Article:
Teachers are always devoted to their students, but kids don't always get the chance to tell their teachers what they want or need from them. That's why Denver elementary school teacher Kyle Schwartz gives her students a simple assignment, every school year: "Write down one thing you wish your teacher knew". What she didn't know was how important that simple sentence could become in the lives of the students and herself - and what an impact it would make on the rest of the country.
1. Giving Kids The Chance to Open Up
While Kyle expected a few complimentary or even silly answers from her students, what she didn't expect was how responding to her prompt would empower her students to open up. Some of the answers she got showed her how much stress and concern kids can keep to themselves - whether it's because they don't know how to tell anyone else or because they feel like they can't tell anyone else.
Asking students to write down what they wished their teacher knew gave the kids the ability to know how freeing it can be to tell someone about how they feel, even if it might be difficult for them to talk about in any other way.
2. Giving Kids the Tools They Need
While some students might have mentioned that teachers helped them learn the basics, others talked about how they loved school but had a hard time succeeding because of their or their family's needs. Knowing what her students were going through gave her the opportunity to help those students in need. When Kyle shared some of her students' notes on social media, people who saw how some students lacked the resources they needed, help for those students came from all over and in abundance.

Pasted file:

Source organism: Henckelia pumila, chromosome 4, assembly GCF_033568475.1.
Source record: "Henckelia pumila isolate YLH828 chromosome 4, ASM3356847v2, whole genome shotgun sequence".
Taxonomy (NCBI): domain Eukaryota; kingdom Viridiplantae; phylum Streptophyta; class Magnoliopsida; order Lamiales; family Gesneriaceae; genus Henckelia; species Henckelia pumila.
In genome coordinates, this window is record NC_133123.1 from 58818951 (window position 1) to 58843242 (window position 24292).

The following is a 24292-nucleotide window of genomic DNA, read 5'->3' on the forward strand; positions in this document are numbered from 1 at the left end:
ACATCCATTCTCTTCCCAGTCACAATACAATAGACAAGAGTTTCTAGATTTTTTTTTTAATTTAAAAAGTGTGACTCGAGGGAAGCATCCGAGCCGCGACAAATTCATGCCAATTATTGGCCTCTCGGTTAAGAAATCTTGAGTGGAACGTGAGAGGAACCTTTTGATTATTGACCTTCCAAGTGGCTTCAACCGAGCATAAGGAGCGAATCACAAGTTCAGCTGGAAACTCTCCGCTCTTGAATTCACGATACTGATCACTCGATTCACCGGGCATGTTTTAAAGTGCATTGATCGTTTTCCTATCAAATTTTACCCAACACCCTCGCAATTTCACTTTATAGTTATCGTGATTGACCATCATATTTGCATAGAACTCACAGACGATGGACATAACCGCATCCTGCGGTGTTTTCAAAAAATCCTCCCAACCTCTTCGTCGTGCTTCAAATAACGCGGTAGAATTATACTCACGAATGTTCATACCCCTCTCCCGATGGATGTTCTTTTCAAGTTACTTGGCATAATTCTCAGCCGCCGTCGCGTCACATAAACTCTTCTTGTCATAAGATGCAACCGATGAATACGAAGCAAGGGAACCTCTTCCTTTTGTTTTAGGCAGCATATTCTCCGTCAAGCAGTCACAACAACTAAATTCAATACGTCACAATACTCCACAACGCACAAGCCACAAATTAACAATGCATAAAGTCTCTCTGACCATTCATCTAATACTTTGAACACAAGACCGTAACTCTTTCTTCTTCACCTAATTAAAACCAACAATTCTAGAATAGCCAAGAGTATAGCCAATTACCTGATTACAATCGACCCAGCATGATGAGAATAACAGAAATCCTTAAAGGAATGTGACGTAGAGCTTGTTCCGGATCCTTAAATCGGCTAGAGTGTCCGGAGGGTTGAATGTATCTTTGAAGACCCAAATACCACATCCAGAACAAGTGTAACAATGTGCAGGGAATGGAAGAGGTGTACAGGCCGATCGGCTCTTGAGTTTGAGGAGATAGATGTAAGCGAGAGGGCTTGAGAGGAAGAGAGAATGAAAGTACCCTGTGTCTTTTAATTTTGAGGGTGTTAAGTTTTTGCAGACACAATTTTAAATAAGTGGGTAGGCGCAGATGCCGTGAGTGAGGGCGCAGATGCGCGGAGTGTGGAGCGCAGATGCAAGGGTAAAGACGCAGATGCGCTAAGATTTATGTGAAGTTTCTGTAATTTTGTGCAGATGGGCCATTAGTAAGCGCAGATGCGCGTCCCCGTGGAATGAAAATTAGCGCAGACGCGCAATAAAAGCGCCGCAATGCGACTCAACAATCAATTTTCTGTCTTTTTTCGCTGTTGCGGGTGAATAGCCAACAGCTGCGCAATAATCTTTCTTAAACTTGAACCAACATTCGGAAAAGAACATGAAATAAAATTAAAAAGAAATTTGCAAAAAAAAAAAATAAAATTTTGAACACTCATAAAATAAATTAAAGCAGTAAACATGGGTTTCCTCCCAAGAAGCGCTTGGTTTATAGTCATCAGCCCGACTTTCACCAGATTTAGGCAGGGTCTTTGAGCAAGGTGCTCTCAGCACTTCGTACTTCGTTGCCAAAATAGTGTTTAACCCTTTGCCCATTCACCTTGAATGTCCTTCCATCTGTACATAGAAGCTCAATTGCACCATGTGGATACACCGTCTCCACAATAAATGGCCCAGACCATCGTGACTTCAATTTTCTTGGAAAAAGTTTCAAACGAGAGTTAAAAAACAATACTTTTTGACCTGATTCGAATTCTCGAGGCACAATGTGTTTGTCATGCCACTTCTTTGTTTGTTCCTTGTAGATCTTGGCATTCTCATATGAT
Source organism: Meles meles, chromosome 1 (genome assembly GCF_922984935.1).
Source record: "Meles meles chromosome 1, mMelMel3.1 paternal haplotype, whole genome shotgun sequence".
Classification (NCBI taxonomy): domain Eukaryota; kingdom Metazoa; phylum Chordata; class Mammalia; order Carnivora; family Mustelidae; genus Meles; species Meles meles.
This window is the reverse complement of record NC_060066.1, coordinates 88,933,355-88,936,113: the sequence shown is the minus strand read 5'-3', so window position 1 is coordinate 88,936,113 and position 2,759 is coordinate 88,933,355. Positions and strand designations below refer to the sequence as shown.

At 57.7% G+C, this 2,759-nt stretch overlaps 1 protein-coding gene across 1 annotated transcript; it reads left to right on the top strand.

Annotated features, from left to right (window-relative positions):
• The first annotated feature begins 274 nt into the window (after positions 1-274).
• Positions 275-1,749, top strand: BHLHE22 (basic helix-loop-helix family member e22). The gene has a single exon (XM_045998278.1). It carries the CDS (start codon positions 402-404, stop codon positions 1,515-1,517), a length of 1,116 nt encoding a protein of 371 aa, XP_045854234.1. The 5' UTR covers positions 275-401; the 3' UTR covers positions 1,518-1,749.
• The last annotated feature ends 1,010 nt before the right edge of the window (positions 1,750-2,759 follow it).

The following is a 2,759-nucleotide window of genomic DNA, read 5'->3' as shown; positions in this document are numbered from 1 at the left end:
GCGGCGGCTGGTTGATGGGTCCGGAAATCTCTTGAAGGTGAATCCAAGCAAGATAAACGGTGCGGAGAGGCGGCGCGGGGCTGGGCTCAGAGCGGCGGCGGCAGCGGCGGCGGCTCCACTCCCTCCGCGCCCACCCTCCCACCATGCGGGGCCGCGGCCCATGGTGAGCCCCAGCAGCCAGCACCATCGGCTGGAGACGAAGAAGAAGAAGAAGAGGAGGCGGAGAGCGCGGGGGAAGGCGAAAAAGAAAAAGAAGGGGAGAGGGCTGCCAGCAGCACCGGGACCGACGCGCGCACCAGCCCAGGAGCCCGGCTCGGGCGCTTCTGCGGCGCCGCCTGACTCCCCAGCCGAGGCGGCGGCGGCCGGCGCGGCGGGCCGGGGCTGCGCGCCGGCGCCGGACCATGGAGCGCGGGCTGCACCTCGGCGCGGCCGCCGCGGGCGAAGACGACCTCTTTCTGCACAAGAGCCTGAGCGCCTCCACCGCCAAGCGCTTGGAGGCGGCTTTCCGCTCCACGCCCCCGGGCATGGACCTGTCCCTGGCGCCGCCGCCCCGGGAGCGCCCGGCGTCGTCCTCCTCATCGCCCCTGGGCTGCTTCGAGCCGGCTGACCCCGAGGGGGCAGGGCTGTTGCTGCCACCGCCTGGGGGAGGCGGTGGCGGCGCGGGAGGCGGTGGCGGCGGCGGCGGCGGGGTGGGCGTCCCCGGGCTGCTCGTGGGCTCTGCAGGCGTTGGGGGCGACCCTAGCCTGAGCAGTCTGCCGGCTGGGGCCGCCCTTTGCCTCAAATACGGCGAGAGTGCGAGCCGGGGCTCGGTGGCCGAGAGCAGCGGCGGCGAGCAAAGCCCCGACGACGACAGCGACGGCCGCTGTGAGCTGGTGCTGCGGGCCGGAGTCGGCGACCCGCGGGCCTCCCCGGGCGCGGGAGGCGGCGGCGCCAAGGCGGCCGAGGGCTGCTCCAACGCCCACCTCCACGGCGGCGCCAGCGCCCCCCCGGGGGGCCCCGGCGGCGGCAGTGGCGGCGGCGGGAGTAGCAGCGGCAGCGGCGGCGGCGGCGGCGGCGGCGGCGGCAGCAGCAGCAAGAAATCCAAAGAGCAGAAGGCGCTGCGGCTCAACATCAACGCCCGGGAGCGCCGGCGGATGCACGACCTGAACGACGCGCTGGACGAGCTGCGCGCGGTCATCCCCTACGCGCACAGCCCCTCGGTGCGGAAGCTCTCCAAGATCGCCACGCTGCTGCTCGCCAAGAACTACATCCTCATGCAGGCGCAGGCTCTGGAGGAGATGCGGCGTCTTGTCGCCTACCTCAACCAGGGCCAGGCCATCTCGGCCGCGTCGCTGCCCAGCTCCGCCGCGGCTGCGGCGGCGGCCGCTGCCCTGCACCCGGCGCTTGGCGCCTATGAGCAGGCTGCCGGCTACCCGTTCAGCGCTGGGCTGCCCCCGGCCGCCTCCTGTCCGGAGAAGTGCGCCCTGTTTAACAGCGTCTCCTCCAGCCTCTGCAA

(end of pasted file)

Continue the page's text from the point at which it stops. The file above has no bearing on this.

Students without pencils had them sent to their schools. Kids who might not have had friends received advice and love from people they hadn't met. Kyle's "I wish my teacher knew" notes touched enough people that they remembered what it was like to go through school that way, and they did anything they could to give those students the chance to be the best they can be.
3. Giving Kids a Voice
Most of the time, kids in school are told what to write down on their papers or are told what the "right answer" to prompts or assignments is. But with this assignment, Kyle said that students weren't just given busy work - they were given the ability to know what it's like to have control. They didn't have to write down the "right" answer or ask what that answer was.
They could say whatever felt right to them, showing them that their words and their thoughts are as important as anyone else's. And once the movement had truly taken off, the kids have even more of a chance to have their voices heard across the country. They know that people care about what they have to say - a powerful, vital lesson the kids can now take with them for the rest of their lives.
If you'd like to help the students in Kyle's class, and do what you can to change the life of a child, head to iwishmyteacherknewbook.com to pick up Kyle's book and learn what you can do to lend a hand.
What do you wish your teacher knew? Tell us on our Facebook page, @TheListShowTV.